Will A Reciprocating Saw & A Diamond Blade Work?
A reciprocating saw blade will work the same way a jigsaw blade would and is recommended for more detail type work than it is for massive amounts of stucco cutting.
The same problem exists with the blade, it just doesn't last long enough to do any real damage to large amounts of stucco. There are two different types of blades (shown below) and these are a diamond grit blade and a carbide tipped blade.
The blade will also get caked with cement dust which makes it cut a lot less effectively and doesn't really take all that long to get like that. So my final word on reciprocating saw blades for stucco is to only use them as much as you have to, where a circular type blade would not work as well which is usually detailed type cutting applications.
A Hole Saw Will Also Work On Stucco...
A hole saw blade will cut only one type of hole in the wall and as you can tell from the picture on the right these are circular holes.
These are probably one of the easier types of tools to use and are simply attached to a drill and the diamond grit on the hole saw a bit eats through the stucco quite well. They make these in just about any size you need.
These can come in so many different sizes which is helpful for many different things such as plumbing fixtures coming through the wall, dryer vents, exhaust vents and so on. If you have a round hole that needs to be cut in your stucco exterior then these hole saw bits are the only way to go and make the job a lot easier and a lot more efficient.
How About An Oscillating Multi Tool?
Oscillating multi tools can also be helpful for cutting holes in wall, equipped with the correct blade, that is. These usually use a carbide blade that will do a decent job at cutting through stucco.
This is also a tool for more of the detailed type cuts and typically don't last that long but from my experience they do last longer than jigsaw or reciprocating saw blades do. I know a lot of electricians that like using these tools for cutting out electrical boxes.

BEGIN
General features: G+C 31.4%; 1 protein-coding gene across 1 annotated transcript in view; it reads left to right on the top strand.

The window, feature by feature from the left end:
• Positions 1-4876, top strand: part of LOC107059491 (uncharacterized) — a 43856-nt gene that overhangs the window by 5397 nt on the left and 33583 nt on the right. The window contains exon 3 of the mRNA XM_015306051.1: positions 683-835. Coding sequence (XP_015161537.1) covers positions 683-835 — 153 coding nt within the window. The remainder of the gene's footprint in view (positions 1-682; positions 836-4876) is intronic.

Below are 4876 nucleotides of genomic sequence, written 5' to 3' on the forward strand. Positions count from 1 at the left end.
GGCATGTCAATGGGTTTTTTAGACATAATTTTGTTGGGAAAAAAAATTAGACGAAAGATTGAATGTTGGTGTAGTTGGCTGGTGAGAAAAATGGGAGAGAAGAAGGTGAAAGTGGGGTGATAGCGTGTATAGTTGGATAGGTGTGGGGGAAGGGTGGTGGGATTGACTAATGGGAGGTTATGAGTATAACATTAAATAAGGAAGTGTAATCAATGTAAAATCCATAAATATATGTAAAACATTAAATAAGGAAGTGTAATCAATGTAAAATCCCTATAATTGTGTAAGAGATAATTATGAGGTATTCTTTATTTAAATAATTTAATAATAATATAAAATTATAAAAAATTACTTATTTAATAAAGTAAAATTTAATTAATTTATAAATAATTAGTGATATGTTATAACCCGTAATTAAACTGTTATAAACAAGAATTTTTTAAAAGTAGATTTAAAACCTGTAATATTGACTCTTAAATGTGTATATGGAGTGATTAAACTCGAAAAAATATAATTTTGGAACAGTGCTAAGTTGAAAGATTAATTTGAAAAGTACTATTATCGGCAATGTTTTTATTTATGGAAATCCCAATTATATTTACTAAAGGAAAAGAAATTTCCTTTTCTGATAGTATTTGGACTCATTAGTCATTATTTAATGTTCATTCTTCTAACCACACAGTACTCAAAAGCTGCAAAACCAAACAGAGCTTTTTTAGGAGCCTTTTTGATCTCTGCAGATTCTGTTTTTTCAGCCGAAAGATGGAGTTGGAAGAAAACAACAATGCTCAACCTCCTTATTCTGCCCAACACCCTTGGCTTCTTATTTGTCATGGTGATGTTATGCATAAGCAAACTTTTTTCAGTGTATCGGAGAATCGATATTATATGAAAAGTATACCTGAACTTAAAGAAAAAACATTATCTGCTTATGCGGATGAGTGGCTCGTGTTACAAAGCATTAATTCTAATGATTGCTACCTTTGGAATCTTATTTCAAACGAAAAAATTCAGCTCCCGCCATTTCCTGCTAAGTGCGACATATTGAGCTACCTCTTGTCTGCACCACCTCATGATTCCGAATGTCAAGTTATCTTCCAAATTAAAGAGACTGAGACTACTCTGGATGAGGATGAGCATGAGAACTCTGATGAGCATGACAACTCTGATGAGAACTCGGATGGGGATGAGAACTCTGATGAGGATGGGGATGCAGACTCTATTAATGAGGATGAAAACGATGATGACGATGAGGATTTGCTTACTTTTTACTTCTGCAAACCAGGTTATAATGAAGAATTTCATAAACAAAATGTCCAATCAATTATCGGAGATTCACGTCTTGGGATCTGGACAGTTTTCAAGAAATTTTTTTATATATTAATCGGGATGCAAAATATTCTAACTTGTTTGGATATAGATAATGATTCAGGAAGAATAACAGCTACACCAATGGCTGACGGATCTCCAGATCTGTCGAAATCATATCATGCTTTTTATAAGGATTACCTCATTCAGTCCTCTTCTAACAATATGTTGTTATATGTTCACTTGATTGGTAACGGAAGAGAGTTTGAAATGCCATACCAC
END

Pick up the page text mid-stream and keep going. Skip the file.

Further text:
If you do plan on using in oscillating tool with a carbide blade, then I would recommend getting a few just in case they wear out quickly. A quality carbide blade should last a little while and keep in mind that the better quality blades usually cost more, in general. Below, are two different diamond blades that you will typically find for a multitool, the carbide blade looks a little different and has teeth on it (not pictured).
Will A Mini Saw Work On Stucco?
These mini circular saws actually work pretty well on stucco and have the equivalent power that an angle grinder would. The advantage to using a mini circular saw is the fact that you have a depth guide to use and the position of the trigger is a little bit more comfortable on the hand.
You will need a diamond blade to go with these though, which is not that big of a deal considering you would need a diamond blade for a standard circular saw or an angle grinder anyways.
Most of these mini circular saws will use a 4.5" blade, which is the same size as some angle grinders, so a pretty standard blade so to speak and easy to find online.
FAQ's Related To Cutting Stucco:
Are Diamond Blades The Only Thing That Will Cut Through Stucco? - Diamond Blades are typically the most common types of blades used for cutting through stucco but you can also use carbide blades. It is important to understand that a diamond blade is going to work 100 times better than the carbide blade and have 10 to 20 times the life as well. When in doubt, always look for a diamond blade over a carbide blade.
How Long Will A Blade Last? - This depends again, on the type of blade you actually end up using. I have cut several hundred linear feet using a diamond blade (wheel). A carbide blade is going to be more commonly found on an oscillating multitool and a reciprocating saw and has a tendency to only last a few feet, in my experience anyways.
There are many more determining factors that go into how long a blade will actually last in these things are related to the amount of force you use, the amount of heat that builds up while cutting, the quality of the blade and materials that it is made of (price of the blade) and other variables like that. The best advice I would have is to go with a diamond blade, if possible and get a moderately priced one and stay away from the cheaper ones.
What Is The Best Way To Cut Through Stucco? - If you are simply cutting through stucco to remove it from the wall then a circular type blade (diamond) is by far the best tool you can use, hands-down. If you are looking to cut finer detail type things then you may want to use an oscillating tool, a reciprocating saw or a jigsaw (in that order) to get a more precise cut.
How Much Dust Does Cutting Stucco Make? - If you are using a circular diamond blade type of cutting tool it is going to create a ton of dust, which is come parable to the amount of smoke a small fire pit would make. That is quite a bit of dust! You really want to take extra precautionary measures to make sure you have adequate ventilation and have the proper tools to combat the best especially if you are sensitive to airborne particles.
Using a reciprocating saw, oscillating multitool or a jigsaw will create far less dust in the cutting process than a circular saw or angle grinder would. It is significantly less but is still present and the same precautionary measures should be taken.